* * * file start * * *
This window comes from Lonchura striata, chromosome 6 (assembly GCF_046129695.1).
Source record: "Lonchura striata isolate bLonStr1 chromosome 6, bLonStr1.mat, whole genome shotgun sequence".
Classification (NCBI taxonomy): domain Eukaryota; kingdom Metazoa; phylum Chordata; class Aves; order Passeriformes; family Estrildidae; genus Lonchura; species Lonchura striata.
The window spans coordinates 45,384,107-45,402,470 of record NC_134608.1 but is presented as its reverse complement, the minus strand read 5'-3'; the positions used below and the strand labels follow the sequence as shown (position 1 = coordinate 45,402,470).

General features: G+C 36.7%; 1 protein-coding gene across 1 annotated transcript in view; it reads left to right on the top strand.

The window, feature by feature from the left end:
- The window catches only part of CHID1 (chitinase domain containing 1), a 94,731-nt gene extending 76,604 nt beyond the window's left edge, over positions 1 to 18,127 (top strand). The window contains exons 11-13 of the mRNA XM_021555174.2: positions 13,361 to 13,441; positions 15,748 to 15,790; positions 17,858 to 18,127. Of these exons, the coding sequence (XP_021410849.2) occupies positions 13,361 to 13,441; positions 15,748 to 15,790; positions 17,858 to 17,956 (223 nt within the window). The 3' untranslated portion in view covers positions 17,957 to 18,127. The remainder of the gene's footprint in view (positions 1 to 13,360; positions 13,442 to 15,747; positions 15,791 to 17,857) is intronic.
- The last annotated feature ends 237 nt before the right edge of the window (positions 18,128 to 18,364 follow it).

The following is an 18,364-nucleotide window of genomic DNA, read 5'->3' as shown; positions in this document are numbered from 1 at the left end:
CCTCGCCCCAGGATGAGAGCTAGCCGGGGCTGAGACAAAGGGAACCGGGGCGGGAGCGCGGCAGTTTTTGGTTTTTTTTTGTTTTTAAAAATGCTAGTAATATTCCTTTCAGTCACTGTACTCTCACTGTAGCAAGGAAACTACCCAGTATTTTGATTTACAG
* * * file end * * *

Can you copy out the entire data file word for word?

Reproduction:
This window comes from Lonchura striata, chromosome 6 (assembly GCF_046129695.1).
Source record: "Lonchura striata isolate bLonStr1 chromosome 6, bLonStr1.mat, whole genome shotgun sequence".
Classification (NCBI taxonomy): domain Eukaryota; kingdom Metazoa; phylum Chordata; class Aves; order Passeriformes; family Estrildidae; genus Lonchura; species Lonchura striata.
The window spans coordinates 45,384,107-45,402,470 of record NC_134608.1 but is presented as its reverse complement, the minus strand read 5'-3'; the positions used below and the strand labels follow the sequence as shown (position 1 = coordinate 45,402,470).

General features: G+C 36.7%; 1 protein-coding gene across 1 annotated transcript in view; it reads left to right on the top strand.

The window, feature by feature from the left end:
- The window catches only part of CHID1 (chitinase domain containing 1), a 94,731-nt gene extending 76,604 nt beyond the window's left edge, over positions 1 to 18,127 (top strand). The window contains exons 11-13 of the mRNA XM_021555174.2: positions 13,361 to 13,441; positions 15,748 to 15,790; positions 17,858 to 18,127. Of these exons, the coding sequence (XP_021410849.2) occupies positions 13,361 to 13,441; positions 15,748 to 15,790; positions 17,858 to 17,956 (223 nt within the window). The 3' untranslated portion in view covers positions 17,957 to 18,127. The remainder of the gene's footprint in view (positions 1 to 13,360; positions 13,442 to 15,747; positions 15,791 to 17,857) is intronic.
- The last annotated feature ends 237 nt before the right edge of the window (positions 18,128 to 18,364 follow it).

The following is an 18,364-nucleotide window of genomic DNA, read 5'->3' as shown; positions in this document are numbered from 1 at the left end:
CCTCGCCCCAGGATGAGAGCTAGCCGGGGCTGAGACAAAGGGAACCGGGGCGGGAGCGCGGCAGTTTTTGGTTTTTTTTTGTTTTTAAAAATGCTAGTAATATTCCTTTCAGTCACTGTACTCTCACTGTAGCAAGGAAACTACCCAGTATTTTGATTTACAG